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Jean Lambert London's Green MEP

The Home Office Has Failed Child Refugees In Europe

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29 June 2017

In February, the Home Office made a decision that shames us all. It chose to end the so-called ‘Dubs scheme’ – a piece of legislation that required the Government to bring a “specified number” of vulnerable child refugees to safety in the UK “as soon as possible”.

The amendment was designed to save lives. But when it came to the crunch, the Government failed catastrophically. From day one, its implementation of ‘Dubs’ was a shambles.

Things started to go wrong when the Home Office defied pleas by charities such as Save the Children to provide sanctuary for 3,000 children, eventually capping the scheme at just 480. Its consultation into local authority capacity to welcome refugee children was riddled with mistakes, missing as many as 1,600 spots due to miscalculations and “administrative errors”. And despite its requirement to bring children to the UK “as soon as possible”, only 200 had arrived when it decided to close the scheme 10 months later.

The poor implementation of the Dubs scheme suggests that the Home Office is suffering from one of two problems: grave incompetence, or utter disinterest in the plight of child refugees. Its record suggests the latter.

 

The government is failing child refugees

In 2015, the world turned to look at refugees. Images of families being rescued from dinghies flooded our television screens, and we signed petitions as children’s bodies washed up on European beaches.

Yet despite this ongoing humanitarian crisis, David Cameron chose to opt-out of the EU’s refugee relocation programme which requires Member States to resettle refugees to ease the burden on Italy and Greece. At the time, Home Secretary Theresa May declared she would not take part in a new common EU immigration and asylum policy “in a thousand years”.

Instead, the Government has chosen to focus its efforts on resettling refugees who have yet to make the treacherous journey across the Aegean Sea to Europe. In September 2015 it extended the Vulnerable Persons Resettlement Scheme, committing to bringing 20,000 Syrian refugees from camps in the region to the UK by 2020.

While this is a good start, such a narrow focus on refugees in the Middle East completely disregards the plight of those who have already arrived on our shores. There are currently thought to be 95,000 unaccompanied children inside Europe. An EU audit conducted in April found that at least 23,000 of these minors remain stranded in squalid camps in Greece and Italy. As I write, there are hundreds more children dotted across northern France — alone and frightened, with dreams of starting a new life in the UK. Many of them have family here and are legally entitled to join them — but they are being failed by the inaction of Governments.

Every night they sleep rough, unaccompanied minors face further risks including sexual abuse, trafficking or disappearing off the radar altogether. A report from Harvard University has shown that unaccompanied child refugees in Greece are being forced to sell their bodies in order to pay smugglers to fund their onward journeys. Meanwhile, charities working to provide aid and legal advice in Calais have reported numerous incidents of suspected sexual abuse to the French authorities.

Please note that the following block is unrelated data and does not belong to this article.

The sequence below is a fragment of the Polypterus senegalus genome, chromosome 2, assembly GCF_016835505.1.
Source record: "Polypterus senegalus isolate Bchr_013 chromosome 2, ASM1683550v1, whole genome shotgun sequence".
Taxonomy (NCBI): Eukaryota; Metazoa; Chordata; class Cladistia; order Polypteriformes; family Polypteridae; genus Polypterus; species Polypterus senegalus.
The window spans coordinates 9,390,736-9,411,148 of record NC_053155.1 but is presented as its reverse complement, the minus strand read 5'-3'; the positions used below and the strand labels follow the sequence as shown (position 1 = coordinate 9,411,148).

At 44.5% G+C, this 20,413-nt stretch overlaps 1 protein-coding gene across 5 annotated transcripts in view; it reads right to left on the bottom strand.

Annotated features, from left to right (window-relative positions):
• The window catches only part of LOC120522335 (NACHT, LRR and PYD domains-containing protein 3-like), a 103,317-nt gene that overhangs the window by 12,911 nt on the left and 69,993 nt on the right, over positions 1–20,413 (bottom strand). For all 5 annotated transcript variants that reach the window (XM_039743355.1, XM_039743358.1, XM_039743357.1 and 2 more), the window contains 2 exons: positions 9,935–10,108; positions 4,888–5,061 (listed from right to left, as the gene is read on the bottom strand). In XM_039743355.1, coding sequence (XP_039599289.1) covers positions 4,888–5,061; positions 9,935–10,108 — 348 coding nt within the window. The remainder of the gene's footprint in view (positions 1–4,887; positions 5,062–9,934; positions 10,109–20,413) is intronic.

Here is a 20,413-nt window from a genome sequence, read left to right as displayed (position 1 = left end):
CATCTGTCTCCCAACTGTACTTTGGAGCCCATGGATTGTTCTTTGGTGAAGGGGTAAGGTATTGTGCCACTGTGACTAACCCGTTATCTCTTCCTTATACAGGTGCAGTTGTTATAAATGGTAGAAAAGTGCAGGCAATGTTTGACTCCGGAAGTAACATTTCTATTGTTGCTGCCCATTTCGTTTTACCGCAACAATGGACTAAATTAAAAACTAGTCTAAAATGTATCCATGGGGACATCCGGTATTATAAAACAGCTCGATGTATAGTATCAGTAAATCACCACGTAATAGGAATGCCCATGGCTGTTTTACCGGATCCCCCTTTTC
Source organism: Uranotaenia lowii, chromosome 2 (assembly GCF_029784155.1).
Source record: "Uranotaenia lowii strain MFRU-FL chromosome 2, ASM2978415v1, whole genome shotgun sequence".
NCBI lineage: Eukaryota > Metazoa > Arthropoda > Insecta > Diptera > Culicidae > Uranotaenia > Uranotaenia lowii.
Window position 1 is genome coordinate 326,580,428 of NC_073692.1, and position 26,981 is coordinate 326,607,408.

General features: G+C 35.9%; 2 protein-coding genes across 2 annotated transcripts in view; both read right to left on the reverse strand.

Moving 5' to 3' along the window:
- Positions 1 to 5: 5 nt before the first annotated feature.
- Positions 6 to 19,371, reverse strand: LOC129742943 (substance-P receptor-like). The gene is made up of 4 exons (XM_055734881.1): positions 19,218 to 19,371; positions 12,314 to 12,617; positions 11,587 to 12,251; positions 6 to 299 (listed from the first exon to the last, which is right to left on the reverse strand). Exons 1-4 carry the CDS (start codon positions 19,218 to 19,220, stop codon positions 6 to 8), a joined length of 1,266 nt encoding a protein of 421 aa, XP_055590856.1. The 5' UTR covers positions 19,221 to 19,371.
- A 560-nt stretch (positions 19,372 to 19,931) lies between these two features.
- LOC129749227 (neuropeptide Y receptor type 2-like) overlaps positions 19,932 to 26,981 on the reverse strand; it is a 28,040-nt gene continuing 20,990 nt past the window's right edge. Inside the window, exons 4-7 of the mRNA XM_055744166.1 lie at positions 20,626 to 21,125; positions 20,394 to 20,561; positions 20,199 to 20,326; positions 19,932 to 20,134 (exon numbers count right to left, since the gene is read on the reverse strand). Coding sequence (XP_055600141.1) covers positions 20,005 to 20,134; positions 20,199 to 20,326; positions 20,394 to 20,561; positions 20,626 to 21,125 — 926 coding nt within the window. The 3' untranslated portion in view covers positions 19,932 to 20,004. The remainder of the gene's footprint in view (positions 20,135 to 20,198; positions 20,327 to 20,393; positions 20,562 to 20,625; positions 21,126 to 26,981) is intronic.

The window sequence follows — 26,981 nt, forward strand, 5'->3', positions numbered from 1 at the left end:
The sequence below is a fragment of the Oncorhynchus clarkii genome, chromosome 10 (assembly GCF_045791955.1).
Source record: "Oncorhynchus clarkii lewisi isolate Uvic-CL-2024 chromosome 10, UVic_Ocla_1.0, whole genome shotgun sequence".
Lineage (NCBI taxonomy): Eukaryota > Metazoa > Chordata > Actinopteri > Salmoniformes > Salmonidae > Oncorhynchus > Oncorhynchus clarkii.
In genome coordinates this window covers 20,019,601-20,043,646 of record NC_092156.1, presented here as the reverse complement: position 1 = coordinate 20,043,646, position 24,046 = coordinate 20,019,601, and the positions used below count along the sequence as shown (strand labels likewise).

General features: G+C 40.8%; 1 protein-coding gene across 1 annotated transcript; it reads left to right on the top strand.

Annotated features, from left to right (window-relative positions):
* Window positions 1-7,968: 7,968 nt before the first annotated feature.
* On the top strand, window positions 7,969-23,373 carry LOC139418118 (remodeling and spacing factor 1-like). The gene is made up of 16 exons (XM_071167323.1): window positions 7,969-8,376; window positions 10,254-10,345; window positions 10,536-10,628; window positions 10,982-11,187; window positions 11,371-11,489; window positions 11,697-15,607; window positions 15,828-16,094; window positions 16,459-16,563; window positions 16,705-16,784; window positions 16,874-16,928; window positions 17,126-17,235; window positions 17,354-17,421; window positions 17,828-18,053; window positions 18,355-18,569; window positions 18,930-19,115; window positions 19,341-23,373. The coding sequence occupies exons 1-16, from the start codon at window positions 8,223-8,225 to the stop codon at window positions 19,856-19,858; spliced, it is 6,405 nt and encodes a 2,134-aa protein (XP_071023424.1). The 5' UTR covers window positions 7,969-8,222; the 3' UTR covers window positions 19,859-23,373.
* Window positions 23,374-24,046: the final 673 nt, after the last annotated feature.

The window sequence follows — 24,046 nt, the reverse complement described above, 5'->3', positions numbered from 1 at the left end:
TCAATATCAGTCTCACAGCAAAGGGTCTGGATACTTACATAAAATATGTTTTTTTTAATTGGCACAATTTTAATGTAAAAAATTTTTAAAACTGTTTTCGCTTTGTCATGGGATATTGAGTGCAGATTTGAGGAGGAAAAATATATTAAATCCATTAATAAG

It’s clear that we remain in the midst of an immense child protection failure. Its scale demands immediate action, and an effective policy response.

 

The EU is learning lessons

As much as the current Government would hate to hear it, the EU is learning lessons. Although its approach to dealing with the refugee crisis is far from perfect, concern about delivering for child refugees is growing.

I have been working hard with colleagues in the European Parliament to strengthen safeguards and protections for minors. In recent months, we have been updating the rules relating to guardianship, to ensure that every child who arrives in Europe receives adequate care. The EP is also seeking to ensure that all minors are provided with child-friendly accommodation that takes into account their security and the grave risk of sexual and gender-based violence.

Meanwhile, in April, the Commission set out a raft of actions to ensure that refugee children are protected inside the EU. This includes taking action to prevent them going missing and swiftly following-up on cases of disappearance, prioritising the relocation of children from Greece and Italy to other Member States, and ensuring that children are informed about their rights so they understand their options.

First Vice-President Frans Timmermans made it clear that, “We need to make sure that children who need protection actually receive it. And we need to do it now. This is our sense of moral duty as well as our legal responsibility”.

The concepts of moral duty and legal responsibility appear to be worryingly absent from the Home Office’s approach to child refugees. But now we have a chance to remind them that they cannot, and must not, be forgotten.

Last Tuesday, on World Refugee Day, the NGO Help Refugees launched a judicial review against Home Secretary Amber Rudd, challenging the legality of the way she implemented and closed the Dubs scheme. This is a last-ditch attempt to save this piece of legislation, and hundreds of children who remain alone — and at risk — in Europe. This time, let’s make sure that we are on the right side of history.

 

Click here to read Jean’s full article on Medium.com.